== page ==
Alternatively, if Israel does give up its nuclear weapons, a nation with only 6 million Jews faces the prospect of confronting 300 million Arabs or 1 billion Muslims, a significant percentage of whom hate Jews. Whatever its military advantages today, there is no way Israel can assume that it will maintain its advantageous position far into the future. Without nuclear weapons, the long term prospects for the Jewish States are at risk.

    This is precisely what President Obama seeks; an Israel no longer able to protect itself but reliant for its very survival on the United States. The idea that Jews will be as vulnerable and arguably more vulnerable than they were in Europe in the 1930s bothers the President not at all.

    Obama may be many things, but he is not stupid. It wouldn’t even surprise me if he’s concealed his true ambitions from his closest foreign policy advisors, some of whom are pro-Israel.

    Professor Mead may think President Obama’s foreign policy in the Middle East is crazy.
    What I worry about is that Obama is crazy as a fox.

    Politically we’ve all moved on from thinking about President Obama’s infatuation with the likes of Jeremiah Wright or Rashid Khalidi. Whatever the political realities may be, should we doubt that the President still pines for the views that he learned at their knee?

  • http://www.martinbermangorvine.com Martin Berman-Gorvine

    Thanks for this spot on analysis of the administration’s looming disaster in the Middle East.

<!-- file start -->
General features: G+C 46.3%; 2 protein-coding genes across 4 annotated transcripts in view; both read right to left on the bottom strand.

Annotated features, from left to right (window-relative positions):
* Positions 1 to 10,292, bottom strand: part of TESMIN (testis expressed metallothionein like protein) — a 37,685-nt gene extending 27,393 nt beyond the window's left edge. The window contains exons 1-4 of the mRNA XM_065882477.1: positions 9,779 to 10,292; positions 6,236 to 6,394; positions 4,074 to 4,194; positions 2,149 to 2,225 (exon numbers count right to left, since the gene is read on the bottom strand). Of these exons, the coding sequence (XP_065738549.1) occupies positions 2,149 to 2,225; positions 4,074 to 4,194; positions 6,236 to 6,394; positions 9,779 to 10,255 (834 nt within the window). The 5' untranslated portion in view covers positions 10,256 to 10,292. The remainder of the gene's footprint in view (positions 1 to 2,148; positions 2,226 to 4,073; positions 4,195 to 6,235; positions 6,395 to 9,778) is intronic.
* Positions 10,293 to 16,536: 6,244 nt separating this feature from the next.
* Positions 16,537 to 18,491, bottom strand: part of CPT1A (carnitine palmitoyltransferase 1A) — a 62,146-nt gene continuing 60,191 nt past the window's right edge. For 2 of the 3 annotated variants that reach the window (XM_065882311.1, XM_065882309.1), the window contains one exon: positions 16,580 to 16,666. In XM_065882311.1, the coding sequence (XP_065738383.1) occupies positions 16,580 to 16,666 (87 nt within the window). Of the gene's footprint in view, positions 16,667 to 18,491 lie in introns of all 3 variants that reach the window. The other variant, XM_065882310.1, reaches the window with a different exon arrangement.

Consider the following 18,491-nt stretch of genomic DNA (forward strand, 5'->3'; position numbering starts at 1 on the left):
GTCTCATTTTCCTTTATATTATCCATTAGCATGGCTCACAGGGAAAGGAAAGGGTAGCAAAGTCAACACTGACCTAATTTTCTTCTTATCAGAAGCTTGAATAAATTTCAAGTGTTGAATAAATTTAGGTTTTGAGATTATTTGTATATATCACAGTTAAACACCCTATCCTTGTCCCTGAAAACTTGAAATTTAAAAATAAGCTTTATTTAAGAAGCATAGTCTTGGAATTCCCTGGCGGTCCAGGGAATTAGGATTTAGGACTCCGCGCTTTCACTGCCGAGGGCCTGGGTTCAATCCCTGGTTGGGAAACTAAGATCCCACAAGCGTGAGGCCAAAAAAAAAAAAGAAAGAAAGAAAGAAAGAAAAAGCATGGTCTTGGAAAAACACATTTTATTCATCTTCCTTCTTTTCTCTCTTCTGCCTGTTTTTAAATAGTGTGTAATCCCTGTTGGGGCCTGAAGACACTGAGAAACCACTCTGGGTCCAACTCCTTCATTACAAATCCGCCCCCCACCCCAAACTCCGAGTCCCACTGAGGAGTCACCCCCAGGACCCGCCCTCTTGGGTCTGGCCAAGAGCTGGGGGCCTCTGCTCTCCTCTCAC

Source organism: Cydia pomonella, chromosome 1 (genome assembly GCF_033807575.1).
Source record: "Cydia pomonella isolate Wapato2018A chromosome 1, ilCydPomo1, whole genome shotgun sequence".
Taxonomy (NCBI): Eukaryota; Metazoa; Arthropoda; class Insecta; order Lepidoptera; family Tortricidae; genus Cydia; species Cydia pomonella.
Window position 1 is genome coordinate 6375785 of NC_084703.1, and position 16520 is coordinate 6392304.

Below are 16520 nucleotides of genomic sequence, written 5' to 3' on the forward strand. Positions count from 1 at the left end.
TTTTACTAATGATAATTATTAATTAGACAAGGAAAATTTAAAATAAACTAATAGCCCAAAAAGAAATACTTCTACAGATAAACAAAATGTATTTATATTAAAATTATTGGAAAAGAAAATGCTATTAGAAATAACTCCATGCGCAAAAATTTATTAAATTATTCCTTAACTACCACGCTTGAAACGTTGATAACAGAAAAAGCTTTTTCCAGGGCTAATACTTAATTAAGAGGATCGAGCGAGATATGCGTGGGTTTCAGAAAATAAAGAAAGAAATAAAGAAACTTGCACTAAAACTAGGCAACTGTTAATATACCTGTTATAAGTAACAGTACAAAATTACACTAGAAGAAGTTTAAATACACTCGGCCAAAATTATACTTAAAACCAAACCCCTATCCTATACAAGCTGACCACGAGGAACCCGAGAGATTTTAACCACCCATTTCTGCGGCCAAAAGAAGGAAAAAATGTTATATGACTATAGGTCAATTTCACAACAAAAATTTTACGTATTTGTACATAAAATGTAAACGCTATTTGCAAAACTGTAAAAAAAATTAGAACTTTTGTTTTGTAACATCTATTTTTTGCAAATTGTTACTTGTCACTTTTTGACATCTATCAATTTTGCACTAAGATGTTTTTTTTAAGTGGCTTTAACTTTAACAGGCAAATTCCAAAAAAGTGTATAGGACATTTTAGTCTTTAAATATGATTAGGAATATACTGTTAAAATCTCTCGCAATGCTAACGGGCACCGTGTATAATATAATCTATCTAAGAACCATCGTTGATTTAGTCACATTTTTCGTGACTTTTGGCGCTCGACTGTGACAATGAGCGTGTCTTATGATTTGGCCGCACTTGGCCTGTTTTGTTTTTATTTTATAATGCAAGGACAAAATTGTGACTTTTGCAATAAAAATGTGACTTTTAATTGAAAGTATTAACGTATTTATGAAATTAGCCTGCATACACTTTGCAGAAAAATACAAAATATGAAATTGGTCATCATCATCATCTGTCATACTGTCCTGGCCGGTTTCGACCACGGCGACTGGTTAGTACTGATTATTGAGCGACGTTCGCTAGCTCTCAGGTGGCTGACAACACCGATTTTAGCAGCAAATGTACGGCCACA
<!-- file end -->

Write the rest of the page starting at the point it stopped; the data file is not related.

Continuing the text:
• Kenny

    1. Regarding the recent murders of U.S. military personnel by one our our Afgan ‘allies,’ you say, “That one bad apple got into the barrel does not mean that the whole barrel is rotten.

    Well, this isn’t the only time such a thing has happened; this case has just gotten more publicity than most.

    And how many U.S. military men have been lost in Afghanistan & Iraq because they have been forced to fight a politically correct war when avoidance of collateral causalities is the prime directive, even over their own safety?

    2.William McKibbin has it right; the U.S. is broke. American cannot afford to police the world, never mind trying to build nations where the ingredients for such are non-existent.

  • Mrs. Davis

    Hunker down to what end? What will constitute victory in Afghanistan? Decades of nation building in a country surrounded by countries more in need of nation building? The whole region is a mess, and the least of it is Afghanistan. Even if we achieved a World War II total victory, the place would descend back to the stone age within a decade.

    We need to be sure they are unable to achieve another terror success in CONUS. This means CIA style operations, not the Army.

    And as Mr. McKibben points out, we’re broke.

    The real mistake was Bush, Rumsfeld et al deciding to install a democracy instead of our own SOB.

  • Charles R. Williams

    Obama’s deadline has guaranteed defeat in Afghanistan. What could be worse than doubling your bet and throwing a mediocre hand on the table for all to see?

    Obama’s America is a weak adversary and unreliable ally. We will pay a heavy price.

  • SteveMG